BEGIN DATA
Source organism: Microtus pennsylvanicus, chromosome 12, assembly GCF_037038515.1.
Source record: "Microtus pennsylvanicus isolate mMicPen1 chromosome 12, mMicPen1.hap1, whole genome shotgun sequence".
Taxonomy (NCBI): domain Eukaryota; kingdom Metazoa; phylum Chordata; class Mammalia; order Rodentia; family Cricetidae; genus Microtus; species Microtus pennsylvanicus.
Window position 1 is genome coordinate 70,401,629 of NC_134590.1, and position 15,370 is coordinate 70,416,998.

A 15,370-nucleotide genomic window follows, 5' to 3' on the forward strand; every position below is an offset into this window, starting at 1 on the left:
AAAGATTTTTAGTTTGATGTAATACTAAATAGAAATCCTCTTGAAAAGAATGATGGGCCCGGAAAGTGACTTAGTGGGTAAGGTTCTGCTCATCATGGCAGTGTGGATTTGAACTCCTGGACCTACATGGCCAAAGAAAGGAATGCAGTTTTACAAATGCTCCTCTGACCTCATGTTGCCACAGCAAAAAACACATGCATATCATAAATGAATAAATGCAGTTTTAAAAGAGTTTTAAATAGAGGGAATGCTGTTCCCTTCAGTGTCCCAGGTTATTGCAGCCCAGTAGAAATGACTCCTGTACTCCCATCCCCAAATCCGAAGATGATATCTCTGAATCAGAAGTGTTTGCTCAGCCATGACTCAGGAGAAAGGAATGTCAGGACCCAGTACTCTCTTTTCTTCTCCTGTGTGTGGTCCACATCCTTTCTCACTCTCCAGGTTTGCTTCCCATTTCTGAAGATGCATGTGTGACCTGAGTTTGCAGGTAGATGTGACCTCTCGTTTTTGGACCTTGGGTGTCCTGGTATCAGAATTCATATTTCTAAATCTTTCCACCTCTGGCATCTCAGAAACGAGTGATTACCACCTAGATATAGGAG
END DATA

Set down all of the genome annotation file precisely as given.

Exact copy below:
Source organism: Microtus pennsylvanicus, chromosome 12, assembly GCF_037038515.1.
Source record: "Microtus pennsylvanicus isolate mMicPen1 chromosome 12, mMicPen1.hap1, whole genome shotgun sequence".
Taxonomy (NCBI): domain Eukaryota; kingdom Metazoa; phylum Chordata; class Mammalia; order Rodentia; family Cricetidae; genus Microtus; species Microtus pennsylvanicus.
Window position 1 is genome coordinate 70,401,629 of NC_134590.1, and position 15,370 is coordinate 70,416,998.

A 15,370-nucleotide genomic window follows, 5' to 3' on the forward strand; every position below is an offset into this window, starting at 1 on the left:
AAAGATTTTTAGTTTGATGTAATACTAAATAGAAATCCTCTTGAAAAGAATGATGGGCCCGGAAAGTGACTTAGTGGGTAAGGTTCTGCTCATCATGGCAGTGTGGATTTGAACTCCTGGACCTACATGGCCAAAGAAAGGAATGCAGTTTTACAAATGCTCCTCTGACCTCATGTTGCCACAGCAAAAAACACATGCATATCATAAATGAATAAATGCAGTTTTAAAAGAGTTTTAAATAGAGGGAATGCTGTTCCCTTCAGTGTCCCAGGTTATTGCAGCCCAGTAGAAATGACTCCTGTACTCCCATCCCCAAATCCGAAGATGATATCTCTGAATCAGAAGTGTTTGCTCAGCCATGACTCAGGAGAAAGGAATGTCAGGACCCAGTACTCTCTTTTCTTCTCCTGTGTGTGGTCCACATCCTTTCTCACTCTCCAGGTTTGCTTCCCATTTCTGAAGATGCATGTGTGACCTGAGTTTGCAGGTAGATGTGACCTCTCGTTTTTGGACCTTGGGTGTCCTGGTATCAGAATTCATATTTCTAAATCTTTCCACCTCTGGCATCTCAGAAACGAGTGATTACCACCTAGATATAGGAG